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Duty of care dangers from untested foreign drivers, warns Licence Check

Following figures revealing that foreign drivers had swapped their driving licences for UK equivalents without having to pass a driving test in the UK, companies are being warned the drivers they employ may not be familiar with UK driving laws, leaving companies exposed under duty of care laws.

Derby-based Licence Check said that this reciprocal arrangement could leave companies at risk after figures obtained under the freedom of information act showed a rising number of foreign motorists are using a legal loophole to get a British licence without taking a driving test in the UK. Over the last decade, there has been a 79% rise in the number of foreign drivers trading their licence in for a UK one.

Last year more than 150,000 drivers who took their test outside Britain obtained a UK licence under an exchange deal operated by the government. Britain has a reciprocal deal with more than 50 countries, which allows drivers to take driving tests in their own countries and then swap their licence for a UK one when they become British residents.

Some of those countries that the reciprocal deal has been made with don’t undergo the same or similar testing standards as operated to in the UK, with some drivers able to pass their test in just six days time in their country of origin.

The highest number of driving licence exchanges has been made by those with Romanian licences, followed by Poland, Italy and Bulgaria. However, all of these countries drive on the right, rather than on the left as we do in the UK, and often under very different driving conditions which do not mirror the increasingly congested roads we experience in this country.

The news comes at a time of a shortage of professional drivers in this country, with the Freight Transport Association recently warning about the combined impact of an ageing professional HGV driver workforce and a lack of new entrants coming through – which could leave the door open for more foreign drivers.

Richard Brown, director of sales at Licence Check, now part of online solutions provider, Ebbon-Dacs, said: “This reciprocal arrangement could leave companies very exposed under duty of care regulations, as they owe a duty of care not just to their employees, including all company drivers, but to the wider public at large who they might come into contact with.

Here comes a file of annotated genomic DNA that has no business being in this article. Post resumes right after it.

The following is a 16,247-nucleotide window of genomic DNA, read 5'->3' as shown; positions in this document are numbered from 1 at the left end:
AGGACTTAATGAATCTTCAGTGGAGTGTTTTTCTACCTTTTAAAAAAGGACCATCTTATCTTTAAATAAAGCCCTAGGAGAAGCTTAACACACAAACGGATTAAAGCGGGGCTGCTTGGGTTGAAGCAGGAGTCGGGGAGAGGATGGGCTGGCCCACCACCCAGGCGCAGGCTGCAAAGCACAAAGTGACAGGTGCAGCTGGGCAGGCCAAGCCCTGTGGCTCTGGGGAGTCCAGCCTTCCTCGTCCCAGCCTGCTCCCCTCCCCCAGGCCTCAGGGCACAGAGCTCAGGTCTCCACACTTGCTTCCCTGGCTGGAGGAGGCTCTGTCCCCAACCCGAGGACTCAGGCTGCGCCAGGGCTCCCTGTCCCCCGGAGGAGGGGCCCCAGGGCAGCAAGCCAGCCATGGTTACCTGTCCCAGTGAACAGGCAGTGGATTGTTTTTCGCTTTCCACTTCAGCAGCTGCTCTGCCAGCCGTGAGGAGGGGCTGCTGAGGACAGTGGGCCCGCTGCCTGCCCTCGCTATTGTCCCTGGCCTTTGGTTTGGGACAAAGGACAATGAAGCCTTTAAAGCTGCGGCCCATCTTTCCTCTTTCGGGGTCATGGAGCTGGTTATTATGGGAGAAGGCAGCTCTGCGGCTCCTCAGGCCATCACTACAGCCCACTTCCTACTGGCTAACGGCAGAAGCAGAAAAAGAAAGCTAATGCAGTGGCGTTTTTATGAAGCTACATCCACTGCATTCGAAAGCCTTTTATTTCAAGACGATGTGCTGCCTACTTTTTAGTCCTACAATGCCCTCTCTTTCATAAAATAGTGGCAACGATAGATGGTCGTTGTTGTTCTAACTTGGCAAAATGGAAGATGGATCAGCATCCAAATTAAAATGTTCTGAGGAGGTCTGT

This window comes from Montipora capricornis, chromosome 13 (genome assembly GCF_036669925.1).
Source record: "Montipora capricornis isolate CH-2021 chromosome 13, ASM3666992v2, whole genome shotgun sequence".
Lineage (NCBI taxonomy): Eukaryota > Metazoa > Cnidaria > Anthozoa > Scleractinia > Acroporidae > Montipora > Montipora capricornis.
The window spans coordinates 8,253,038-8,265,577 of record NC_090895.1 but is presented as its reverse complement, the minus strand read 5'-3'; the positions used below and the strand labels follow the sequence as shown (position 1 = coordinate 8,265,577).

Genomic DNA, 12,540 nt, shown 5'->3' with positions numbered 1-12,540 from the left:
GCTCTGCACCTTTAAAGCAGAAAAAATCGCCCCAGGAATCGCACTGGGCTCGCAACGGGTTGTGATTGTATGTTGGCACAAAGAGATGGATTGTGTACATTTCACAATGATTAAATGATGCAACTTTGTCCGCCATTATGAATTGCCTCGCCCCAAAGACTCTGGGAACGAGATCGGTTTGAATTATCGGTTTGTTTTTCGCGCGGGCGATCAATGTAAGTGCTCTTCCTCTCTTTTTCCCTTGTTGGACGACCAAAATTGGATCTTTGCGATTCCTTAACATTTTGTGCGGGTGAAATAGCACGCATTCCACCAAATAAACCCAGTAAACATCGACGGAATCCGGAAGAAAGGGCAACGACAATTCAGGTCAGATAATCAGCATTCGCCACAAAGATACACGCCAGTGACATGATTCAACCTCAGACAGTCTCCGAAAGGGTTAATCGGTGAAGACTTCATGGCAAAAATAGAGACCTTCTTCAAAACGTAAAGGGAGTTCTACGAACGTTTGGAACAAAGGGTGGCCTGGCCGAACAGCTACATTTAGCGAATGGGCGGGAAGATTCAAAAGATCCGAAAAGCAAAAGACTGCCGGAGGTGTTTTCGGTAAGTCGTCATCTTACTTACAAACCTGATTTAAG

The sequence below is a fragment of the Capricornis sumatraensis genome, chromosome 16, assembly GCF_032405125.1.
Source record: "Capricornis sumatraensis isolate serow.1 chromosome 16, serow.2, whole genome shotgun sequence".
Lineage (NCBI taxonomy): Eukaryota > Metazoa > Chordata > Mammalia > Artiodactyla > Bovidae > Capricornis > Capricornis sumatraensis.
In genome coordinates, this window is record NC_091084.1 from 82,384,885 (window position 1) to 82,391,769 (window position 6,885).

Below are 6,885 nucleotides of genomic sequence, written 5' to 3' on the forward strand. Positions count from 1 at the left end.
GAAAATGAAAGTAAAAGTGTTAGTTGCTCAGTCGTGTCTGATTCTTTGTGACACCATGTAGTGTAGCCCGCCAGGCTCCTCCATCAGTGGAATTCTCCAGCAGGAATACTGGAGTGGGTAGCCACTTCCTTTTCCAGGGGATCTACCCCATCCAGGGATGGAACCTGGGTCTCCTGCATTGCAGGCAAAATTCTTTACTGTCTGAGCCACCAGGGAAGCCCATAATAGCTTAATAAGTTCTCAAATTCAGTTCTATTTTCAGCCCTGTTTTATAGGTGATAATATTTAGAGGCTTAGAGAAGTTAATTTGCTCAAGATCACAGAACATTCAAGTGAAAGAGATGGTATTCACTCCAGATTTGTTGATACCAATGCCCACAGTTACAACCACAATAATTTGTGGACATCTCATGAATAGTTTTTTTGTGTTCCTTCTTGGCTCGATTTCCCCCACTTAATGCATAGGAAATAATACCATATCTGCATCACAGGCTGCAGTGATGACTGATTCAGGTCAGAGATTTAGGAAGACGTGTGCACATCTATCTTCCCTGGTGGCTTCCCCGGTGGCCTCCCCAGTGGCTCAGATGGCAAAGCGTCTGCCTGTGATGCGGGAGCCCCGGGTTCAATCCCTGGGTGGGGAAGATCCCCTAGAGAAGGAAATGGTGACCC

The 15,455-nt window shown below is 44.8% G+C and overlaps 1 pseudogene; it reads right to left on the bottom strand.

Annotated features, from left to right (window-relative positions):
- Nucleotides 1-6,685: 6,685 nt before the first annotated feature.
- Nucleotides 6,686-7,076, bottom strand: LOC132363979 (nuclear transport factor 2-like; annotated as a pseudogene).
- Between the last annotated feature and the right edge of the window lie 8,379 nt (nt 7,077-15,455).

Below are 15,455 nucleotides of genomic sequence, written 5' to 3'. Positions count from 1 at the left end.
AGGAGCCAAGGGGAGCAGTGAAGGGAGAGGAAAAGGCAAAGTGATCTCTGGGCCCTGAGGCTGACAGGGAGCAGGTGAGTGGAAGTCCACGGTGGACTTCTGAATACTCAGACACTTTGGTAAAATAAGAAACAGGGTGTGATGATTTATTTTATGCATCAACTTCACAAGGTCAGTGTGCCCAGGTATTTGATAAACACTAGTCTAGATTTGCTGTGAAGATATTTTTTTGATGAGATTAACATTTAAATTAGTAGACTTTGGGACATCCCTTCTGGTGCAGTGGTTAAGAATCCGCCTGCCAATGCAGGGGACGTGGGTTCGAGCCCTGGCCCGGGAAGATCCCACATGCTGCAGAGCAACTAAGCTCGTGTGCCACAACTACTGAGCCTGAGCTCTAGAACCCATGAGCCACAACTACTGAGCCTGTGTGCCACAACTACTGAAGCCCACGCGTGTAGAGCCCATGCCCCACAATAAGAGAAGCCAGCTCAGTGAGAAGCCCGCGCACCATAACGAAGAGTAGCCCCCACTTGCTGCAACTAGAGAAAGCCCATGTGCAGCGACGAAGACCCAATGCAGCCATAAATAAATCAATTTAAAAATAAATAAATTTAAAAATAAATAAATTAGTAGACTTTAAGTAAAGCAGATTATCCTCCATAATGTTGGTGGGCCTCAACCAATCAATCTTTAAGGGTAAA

“We are seeing growing numbers of foreign delivery and service drivers in this country. You only have to think of parcel delivery firms to appreciate the growing numbers of foreign drivers on our roads.

“If a foreign driver working for a UK company was to cause an accident on our roads due to a lack of knowledge of our driving conditions, that could have major ramifications for the employer and could ultimately lead to prosecution.”

Brown said companies needed to carry out risk assessment of its drivers to identify those most at risk while driving for business, and if those that fell into this category included foreign-trained drivers then appropriate measures needed to be put in place.

“This could include remedial measures such as a supervised assessment and driver training,” he said.

Licence Check’s main cloud-based Driver and Vehicle Information Solution brand, DAVIS, has been designed specifically to automate and streamline driver and vehicle compliance management and address duty of care, the company added, which allows users to not only assess all drivers but to identify those that would present the highest risk to the business’s operations.

Written by Jonathan Musk

Jonathan turned to motoring journalism in 2013 having founded, edited and produced Autovolt - one of the UK's leading electric car publications. He has also written and produced books on both Ferrari and Hispano-Suiza, while working as an international graphic designer for the past 15 years. As the automotive industry moves towards electrification, Jonathan brings a near-unrivalled knowledge of EVs and hybrids to Fleet World Group.

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